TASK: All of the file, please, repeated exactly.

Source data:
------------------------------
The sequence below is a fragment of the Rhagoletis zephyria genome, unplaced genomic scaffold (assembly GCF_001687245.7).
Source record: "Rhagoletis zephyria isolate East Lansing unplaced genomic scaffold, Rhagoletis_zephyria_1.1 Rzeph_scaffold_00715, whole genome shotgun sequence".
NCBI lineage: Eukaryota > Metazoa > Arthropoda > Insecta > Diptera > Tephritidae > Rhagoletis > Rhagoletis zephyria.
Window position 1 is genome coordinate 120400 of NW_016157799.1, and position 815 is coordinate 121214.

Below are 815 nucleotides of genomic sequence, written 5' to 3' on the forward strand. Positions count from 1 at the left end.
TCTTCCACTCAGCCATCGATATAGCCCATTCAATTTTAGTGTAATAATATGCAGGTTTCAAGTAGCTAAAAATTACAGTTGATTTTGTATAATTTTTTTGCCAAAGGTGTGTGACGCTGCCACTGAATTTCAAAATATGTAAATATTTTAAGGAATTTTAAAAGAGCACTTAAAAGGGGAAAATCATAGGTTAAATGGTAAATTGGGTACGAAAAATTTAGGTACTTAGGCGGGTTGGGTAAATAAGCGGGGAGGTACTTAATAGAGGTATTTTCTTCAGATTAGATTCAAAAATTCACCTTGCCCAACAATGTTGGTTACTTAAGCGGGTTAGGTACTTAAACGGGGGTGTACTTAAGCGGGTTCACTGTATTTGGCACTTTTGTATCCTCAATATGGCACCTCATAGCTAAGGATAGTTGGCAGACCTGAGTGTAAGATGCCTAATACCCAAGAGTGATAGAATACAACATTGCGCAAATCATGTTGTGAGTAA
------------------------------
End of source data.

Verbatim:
The sequence below is a fragment of the Rhagoletis zephyria genome, unplaced genomic scaffold (assembly GCF_001687245.7).
Source record: "Rhagoletis zephyria isolate East Lansing unplaced genomic scaffold, Rhagoletis_zephyria_1.1 Rzeph_scaffold_00715, whole genome shotgun sequence".
NCBI lineage: Eukaryota > Metazoa > Arthropoda > Insecta > Diptera > Tephritidae > Rhagoletis > Rhagoletis zephyria.
Window position 1 is genome coordinate 120400 of NW_016157799.1, and position 815 is coordinate 121214.

Below are 815 nucleotides of genomic sequence, written 5' to 3' on the forward strand. Positions count from 1 at the left end.
TCTTCCACTCAGCCATCGATATAGCCCATTCAATTTTAGTGTAATAATATGCAGGTTTCAAGTAGCTAAAAATTACAGTTGATTTTGTATAATTTTTTTGCCAAAGGTGTGTGACGCTGCCACTGAATTTCAAAATATGTAAATATTTTAAGGAATTTTAAAAGAGCACTTAAAAGGGGAAAATCATAGGTTAAATGGTAAATTGGGTACGAAAAATTTAGGTACTTAGGCGGGTTGGGTAAATAAGCGGGGAGGTACTTAATAGAGGTATTTTCTTCAGATTAGATTCAAAAATTCACCTTGCCCAACAATGTTGGTTACTTAAGCGGGTTAGGTACTTAAACGGGGGTGTACTTAAGCGGGTTCACTGTATTTGGCACTTTTGTATCCTCAATATGGCACCTCATAGCTAAGGATAGTTGGCAGACCTGAGTGTAAGATGCCTAATACCCAAGAGTGATAGAATACAACATTGCGCAAATCATGTTGTGAGTAA